Are You Normal? Hint: No.#

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# Install empirical dist if we don't already have it

    import empiricaldist
except ImportError:
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# download

from os.path import basename, exists

def download(url):
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    if not exists(filename):
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        print('Downloaded ' + local)

What does it mean to be normal? And what does it mean to be weird? I think there are two factors that underlie our intuition for these ideas:

  • “Normal” and “weird” are related to the idea of average. If by some measurement you are close to the average, you are normal; if you are far from the average, you are weird.

  • “Normal” and “weird” are also related to the idea of rarity. If some ability or characteristic of yours is common, it is normal; if it’s rare, it’s weird.

Intuitively, most people think that these things go together; that is, we expect measurements close to the average be common, and measurements far from average to be rare.

For many things this intuition is valid. For example, the average height of adults in the United States is about 170 cm. Most people are close to this average: about 64% of adults are within 10 cm plus or minus; 93% are within 20 cm. And few people are far from average: only 1% of the population is shorter than 145 cm or taller than 195 cm.

The numbers in the previous paragraph come from the Behavioral Risk Factor Surveillance System (BRFSS). Here is the notebook I used to download and clean the data.

I generated a sample from the dataset, which we can download like this:


But what is true when we consider a single characteristic turns out to be partly false when we consider a few characteristics at once, and spectacularly false when we consider more than a few. In fact, when we consider the many ways people are different, we find that

  • People near the average are rare or non-existent,

  • Everyone is far from average, and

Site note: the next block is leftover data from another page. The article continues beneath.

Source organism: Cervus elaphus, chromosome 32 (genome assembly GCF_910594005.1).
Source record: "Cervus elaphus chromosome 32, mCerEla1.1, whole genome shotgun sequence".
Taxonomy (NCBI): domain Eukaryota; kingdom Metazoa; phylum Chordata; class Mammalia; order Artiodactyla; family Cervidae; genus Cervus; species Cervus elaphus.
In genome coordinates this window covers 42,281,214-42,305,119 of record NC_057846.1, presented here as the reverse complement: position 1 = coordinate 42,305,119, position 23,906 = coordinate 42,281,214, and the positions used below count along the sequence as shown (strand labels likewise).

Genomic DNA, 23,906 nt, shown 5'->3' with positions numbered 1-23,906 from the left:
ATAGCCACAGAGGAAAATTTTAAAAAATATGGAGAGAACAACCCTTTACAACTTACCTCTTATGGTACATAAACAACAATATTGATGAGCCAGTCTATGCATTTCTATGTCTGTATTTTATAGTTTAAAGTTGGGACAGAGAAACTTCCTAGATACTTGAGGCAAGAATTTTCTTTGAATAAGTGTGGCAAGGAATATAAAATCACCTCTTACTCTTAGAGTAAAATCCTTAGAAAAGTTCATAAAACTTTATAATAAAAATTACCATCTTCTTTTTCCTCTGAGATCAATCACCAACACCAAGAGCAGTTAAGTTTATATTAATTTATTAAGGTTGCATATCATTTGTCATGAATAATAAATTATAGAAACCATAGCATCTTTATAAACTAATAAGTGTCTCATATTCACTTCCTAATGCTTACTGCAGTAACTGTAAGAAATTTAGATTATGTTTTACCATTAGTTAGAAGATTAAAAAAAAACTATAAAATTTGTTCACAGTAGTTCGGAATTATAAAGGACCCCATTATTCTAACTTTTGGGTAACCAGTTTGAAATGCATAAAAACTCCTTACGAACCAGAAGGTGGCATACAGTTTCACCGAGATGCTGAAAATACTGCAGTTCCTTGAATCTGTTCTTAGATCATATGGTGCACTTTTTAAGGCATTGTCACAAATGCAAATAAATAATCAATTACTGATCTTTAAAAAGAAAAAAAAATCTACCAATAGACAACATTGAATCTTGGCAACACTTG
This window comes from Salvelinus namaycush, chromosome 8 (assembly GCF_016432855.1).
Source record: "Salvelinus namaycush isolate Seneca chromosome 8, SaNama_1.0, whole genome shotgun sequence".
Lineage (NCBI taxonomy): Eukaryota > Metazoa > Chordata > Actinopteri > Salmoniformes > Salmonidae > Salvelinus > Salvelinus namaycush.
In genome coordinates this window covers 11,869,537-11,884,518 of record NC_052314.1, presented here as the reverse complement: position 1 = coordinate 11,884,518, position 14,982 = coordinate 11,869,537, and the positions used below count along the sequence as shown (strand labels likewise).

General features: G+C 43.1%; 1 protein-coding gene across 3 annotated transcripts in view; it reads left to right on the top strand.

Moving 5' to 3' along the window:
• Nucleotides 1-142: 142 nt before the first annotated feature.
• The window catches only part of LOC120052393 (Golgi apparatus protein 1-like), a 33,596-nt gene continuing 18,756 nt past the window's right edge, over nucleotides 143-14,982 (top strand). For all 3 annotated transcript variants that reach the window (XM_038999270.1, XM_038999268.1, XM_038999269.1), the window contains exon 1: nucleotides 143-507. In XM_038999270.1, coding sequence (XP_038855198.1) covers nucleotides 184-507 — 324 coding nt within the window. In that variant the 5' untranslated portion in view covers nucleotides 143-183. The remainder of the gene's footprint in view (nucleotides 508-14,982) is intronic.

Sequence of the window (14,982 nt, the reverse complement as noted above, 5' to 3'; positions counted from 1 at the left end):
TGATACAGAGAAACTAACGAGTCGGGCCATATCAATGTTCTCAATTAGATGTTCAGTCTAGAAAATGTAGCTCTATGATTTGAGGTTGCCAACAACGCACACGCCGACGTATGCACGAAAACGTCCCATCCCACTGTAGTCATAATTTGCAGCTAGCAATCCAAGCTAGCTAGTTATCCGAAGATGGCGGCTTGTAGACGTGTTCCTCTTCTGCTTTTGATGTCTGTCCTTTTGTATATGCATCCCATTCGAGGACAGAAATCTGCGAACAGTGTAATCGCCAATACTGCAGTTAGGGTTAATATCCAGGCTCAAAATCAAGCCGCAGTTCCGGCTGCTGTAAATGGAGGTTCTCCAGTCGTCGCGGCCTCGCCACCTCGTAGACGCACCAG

• Everyone is roughly the same distance from average.

At least in a mathematical sense, no one is normal, everyone is weird, and everyone is the same amount of weird.

Present… Arms#

Here’s the ANSUR data, originally downloaded from The OPEN Design Lab.


Since heights are in mm, I converted to cm.

The following function plots histograms using plt.stairs.

Here are the histograms of male and female heights.


The following cell shows a way to calculate a Gaussian curve – for clarity I used base 10 (instead of \(e\)) and no parameters.


The following function plots a Gaussian curve with the same mean and std as the data.

The scale parameter is arbitrary – I chose it to be roughly the same height as the histogram, which is also arbitrary. Avoiding this arbitrariness is one reason I prefer to use CDFs to compare the distribution of data with a model.



The following function generates simulated values that are the sum of a number of random factors, shifted and scaled so they have the same mean and std as the given data.

The result shows that values generated this way can resemble the actual data.


Comparing Distributions#

Here are the examples in the book.

And here’s a figure that shows the CDFs and the highlighted examples.


The following figure shows the CDFs of the data compared to the CDF of a Gaussian model chosen to fit the data.

How Gaussian Is It?#

Here are the names of the measurements.

To find the measurements that fit a Gaussian model the best and the worst, I use the following function, which computes the maximum vertical distance between the CDF of the data and the model.

The following function computes this distance for all of the measurements.

Now we can make a list of results for all measurements, male and female.

Here are the measurements where the distance between the data and the model is smallest.

And here are the measurements where it’s the biggest.

Most of the best-fitting measurements are male, most of the worst-fitting are female. That’s because the sample size is smaller for the female participants, which means there is more deviation from the model due to chance.

Here’s the measurement that fits the Gaussian model the best.


The measurement with the highest distance is interpupillarybreadth. But based on the figure below, that appears to be an artifact due to a single measurement. In retrospect, I could have computed distances in a way that would not be thrown off by this anomaly.


What I reported in the book is radialestylionlength, which is second and the list and seems to be legitimately the measurement that is the worst fit for the model.


The Myth of the “Average Man”#

Here are the measurements from ANSUR that are the closest to the measurements in Daniels’s report.

The following table shows the names of these measurements, the mean and standard deviations of the values, the low and high ends of the range considered “approximately average”, and the percentage of survey participants who fall in the range.

Measurement Mean Std Dev Low High % in range
Stature (height) 175.6 6.9 173.6 177.7 23.2
Chest Circumference 105.9 8.7 103.2 108.5 22.9
Sleeve Length 89.6 4.0 88.4 90.8 23.1
Crotch Height 84.6 4.6 83.2 86.0 22.1
Vertical Trunk Circ. 166.5 9.0 163.8 169.2 24.2
Hip Breadth Sitting 37.9 3.0 37.0 38.8 24.8